On the Sahel/Mali, the AU PSC and the EU PSC expressed their deep concern with the increase in terrorist activities, in particular the spreading of terrorist attacks and violent extremism to the centre and south of Mali, as well as in the Sahel region as a whole, with a potential spill-over effect on the whole sub-region. They reaffirmed their commitment to supporting the implementation of the peace agreement and called on all the stakeholders, particularly the Mali Government and armed groups to ensure its effective implementation. Moreover, they agreed on the need to strengthen cooperation with the G5. The AU PSC and EU PSC underscored the importance of the Nouakchott Process, as a key platform for information sharing and coordination in the fight against terrorism in the Sahel. The AU PSC and the EU PSC commended the progress made by the Multinational Joint Taskforce (MNJTF) in combating the Boko Haram terrorist group and expressed their willingness to continue working closely together in further supporting the MNJTF in its efforts in combating terrorism in the Sahel. They also stressed the need to address the root causes of terrorism as well the tremendous humanitarian needs in the region. They took note of the proposal by the Sahel countries to mobilise a regional force to combat terrorism.
On South Sudan, the AU PSC and the EU PSC expressed alarm at the deep crisis that the country continues to face on many fronts namely, security, humanitarian, political, economic and developmental. They reaffirmed their continued engagement in order to avoid an outbreak of renewed violence, especially at the end of the rainy season. To this end, the Transitional Government of National Unity should facilitate the immediate deployment of the Regional Protection Force, lift restrictions on operations of United Nations Mission in South Sudan (UNMISS) and all sides should ensure unhindered humanitarian access and respect international humanitarian law. The AU PSC and the EU PSC called for a more inclusive political process in the country. They were pleased that the AU Commission has started work on the Hybrid Court, transitional justice and reconciliation and healing, and stressed the importance of establishing other institutions for the promotion of healing, reconciliation and nation building as provided for in Chapter V of the Agreement on the Resolution of the Conflict in the Republic of South Sudan, while reiterating the urgency of establishing this institution without delay. They welcomed the work of the Joint Monitoring and Evaluation Commission.
On Burundi, while noting the AU PSC assessment during its visit to the country in June 2016, that the security situation has improved in the country, the AU PSC and the EU PSC expressed their continued preoccupation with the security situation in the country and encouraged efforts to continue improving it. They agreed to remain seized with the matter. They also agreed that the East African Community (EAC) facilitation needs to succeed on the understanding that only an inclusive dialogue can bring a viable solution. The AU PSC and EU PSC commended the mediation efforts deployed by President Yoweri Museveni of Uganda, the EAC Mediator and former President Benjamin Mkapa of Tanzania, EAC Facilitator in the Inter-Burundian Dialogue. They expressed hope that the report of former President Mkapa, to the recent EAC Summit, and the response of Heads of State, can accelerate the process. They called on Government and opposition to engage genuinely in the Dialogue. Moreover, they agreed on the need for the full deployment of AU observers in the field, both civilian and military.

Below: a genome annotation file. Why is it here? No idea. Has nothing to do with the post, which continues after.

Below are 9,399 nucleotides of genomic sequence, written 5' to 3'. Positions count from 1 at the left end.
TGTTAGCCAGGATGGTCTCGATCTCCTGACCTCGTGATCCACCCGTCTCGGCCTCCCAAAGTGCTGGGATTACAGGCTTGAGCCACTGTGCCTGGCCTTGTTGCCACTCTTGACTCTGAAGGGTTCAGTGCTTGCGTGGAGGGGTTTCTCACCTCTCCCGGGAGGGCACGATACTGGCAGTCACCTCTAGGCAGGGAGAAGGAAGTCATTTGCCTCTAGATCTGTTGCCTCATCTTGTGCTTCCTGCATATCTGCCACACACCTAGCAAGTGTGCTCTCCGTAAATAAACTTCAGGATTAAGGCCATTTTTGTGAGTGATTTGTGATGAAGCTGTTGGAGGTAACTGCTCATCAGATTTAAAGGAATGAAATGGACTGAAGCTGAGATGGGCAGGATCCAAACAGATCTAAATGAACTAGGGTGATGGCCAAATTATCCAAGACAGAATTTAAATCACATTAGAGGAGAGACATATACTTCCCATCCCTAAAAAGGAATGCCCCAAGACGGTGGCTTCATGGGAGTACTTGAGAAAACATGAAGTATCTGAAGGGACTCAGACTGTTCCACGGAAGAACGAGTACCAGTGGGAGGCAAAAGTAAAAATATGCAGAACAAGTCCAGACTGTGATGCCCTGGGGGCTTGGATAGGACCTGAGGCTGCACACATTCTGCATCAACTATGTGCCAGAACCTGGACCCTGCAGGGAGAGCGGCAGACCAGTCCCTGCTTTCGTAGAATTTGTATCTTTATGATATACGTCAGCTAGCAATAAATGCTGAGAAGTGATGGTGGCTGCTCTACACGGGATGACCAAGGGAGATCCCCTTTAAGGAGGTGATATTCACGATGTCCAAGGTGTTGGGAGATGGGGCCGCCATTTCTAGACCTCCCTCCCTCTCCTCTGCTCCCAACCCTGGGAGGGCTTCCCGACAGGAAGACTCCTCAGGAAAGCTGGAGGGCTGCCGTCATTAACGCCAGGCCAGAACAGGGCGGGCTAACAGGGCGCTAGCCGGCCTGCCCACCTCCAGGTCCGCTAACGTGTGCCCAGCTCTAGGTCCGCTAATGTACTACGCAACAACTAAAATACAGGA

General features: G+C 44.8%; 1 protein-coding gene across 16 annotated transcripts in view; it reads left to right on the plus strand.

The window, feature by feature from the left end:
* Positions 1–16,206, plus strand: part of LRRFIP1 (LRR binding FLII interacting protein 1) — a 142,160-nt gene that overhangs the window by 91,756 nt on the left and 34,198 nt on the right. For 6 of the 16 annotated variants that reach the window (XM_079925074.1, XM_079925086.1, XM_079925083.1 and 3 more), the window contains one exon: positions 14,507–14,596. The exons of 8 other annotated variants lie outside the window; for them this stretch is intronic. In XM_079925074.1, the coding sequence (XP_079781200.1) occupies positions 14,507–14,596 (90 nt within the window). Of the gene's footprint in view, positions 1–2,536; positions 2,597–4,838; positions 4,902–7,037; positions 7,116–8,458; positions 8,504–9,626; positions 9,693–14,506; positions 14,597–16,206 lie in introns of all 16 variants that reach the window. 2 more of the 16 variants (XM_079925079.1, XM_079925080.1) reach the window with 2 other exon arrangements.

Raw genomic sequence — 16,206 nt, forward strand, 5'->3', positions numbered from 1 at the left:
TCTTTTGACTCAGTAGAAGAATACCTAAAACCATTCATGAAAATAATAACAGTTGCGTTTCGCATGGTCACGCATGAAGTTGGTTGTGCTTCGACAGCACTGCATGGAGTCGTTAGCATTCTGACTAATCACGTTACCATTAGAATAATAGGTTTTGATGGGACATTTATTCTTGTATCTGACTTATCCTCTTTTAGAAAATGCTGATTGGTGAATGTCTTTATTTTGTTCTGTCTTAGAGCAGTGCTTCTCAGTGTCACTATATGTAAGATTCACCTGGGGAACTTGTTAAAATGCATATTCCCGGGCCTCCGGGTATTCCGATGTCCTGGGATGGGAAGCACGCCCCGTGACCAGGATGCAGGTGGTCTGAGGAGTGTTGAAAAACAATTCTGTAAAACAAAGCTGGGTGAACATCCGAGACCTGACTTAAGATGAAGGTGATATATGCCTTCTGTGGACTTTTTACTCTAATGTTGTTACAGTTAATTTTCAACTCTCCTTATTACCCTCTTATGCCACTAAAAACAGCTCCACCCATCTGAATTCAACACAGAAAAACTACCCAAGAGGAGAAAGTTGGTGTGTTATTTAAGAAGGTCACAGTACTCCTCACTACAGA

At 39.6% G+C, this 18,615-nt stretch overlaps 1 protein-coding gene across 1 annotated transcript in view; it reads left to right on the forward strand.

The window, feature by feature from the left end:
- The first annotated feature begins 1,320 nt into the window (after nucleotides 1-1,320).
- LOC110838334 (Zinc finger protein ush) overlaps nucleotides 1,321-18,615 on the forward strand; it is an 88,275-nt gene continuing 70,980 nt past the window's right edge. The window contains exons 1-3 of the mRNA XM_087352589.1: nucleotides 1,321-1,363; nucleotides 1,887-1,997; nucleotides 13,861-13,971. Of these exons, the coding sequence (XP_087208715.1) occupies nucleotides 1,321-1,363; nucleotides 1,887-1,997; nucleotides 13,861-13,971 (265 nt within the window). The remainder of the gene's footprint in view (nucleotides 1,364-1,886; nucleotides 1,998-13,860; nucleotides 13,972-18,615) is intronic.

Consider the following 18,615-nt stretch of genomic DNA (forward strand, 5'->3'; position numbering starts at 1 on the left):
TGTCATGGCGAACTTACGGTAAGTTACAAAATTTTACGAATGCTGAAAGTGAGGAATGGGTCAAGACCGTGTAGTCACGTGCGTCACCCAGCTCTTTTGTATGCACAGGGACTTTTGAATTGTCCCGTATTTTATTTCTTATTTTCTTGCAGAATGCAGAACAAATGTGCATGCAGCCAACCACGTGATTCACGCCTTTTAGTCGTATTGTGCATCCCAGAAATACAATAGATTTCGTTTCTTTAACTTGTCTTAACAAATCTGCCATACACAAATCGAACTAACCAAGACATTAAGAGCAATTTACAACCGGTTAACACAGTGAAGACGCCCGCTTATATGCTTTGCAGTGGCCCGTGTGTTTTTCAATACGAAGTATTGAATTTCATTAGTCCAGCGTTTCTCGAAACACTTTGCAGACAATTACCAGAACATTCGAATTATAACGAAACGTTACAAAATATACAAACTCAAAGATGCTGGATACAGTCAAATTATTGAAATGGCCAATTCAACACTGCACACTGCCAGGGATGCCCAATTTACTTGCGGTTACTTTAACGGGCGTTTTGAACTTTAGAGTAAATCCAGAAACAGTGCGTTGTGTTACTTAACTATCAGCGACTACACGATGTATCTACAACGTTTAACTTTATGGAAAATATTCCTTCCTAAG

On Guinea-Bissau, the AU PSC and the EU PSC welcomed the recent agreement on a consensual solution to the political impasse the country, and underscored the key role played by Economic Community of West African States (ECOWAS) on this achievement. They stressed the need for all political actors in Guinea Bissau to engage in good faith to implement and take forward the agreement, including the installation of an inclusive government, in order to ensure stability, functioning institutions and economic recovery.
And finally, on enhancing EU-AU cooperation on peace and security issues, the AU PSC and EU PSC renewed their commitments to enhance cooperation between both continents, with a view to consolidating peace where it has been restored. They underscored their determination to further deepen the existing partnership that aims at promoting peace and security and at preventing crises and conflicts, as well as providing support to peacebuilding and post-conflict reconstruction efforts on both continents.
The joint consultative meeting concluded with a debrief by the AU PSC on the AU Peace Fund and the outcome of the Extraordinary Session of the Assembly of the African Union on Maritime Security and Safety and Development held in Lomé, Togo on 15 October 2016. They also received an update from the EU PSC on the Portuguese Presidency of the G7++ Friends of Gulf of Guinea Group with respect to maritime security issues.
The AU PSC and EU PSC agreed to meet again in 2017 in Addis-Ababa, Ethiopia and to undertake a new joint field trip in the region.
Distributed by APO on behalf of African Union Commission (AUC).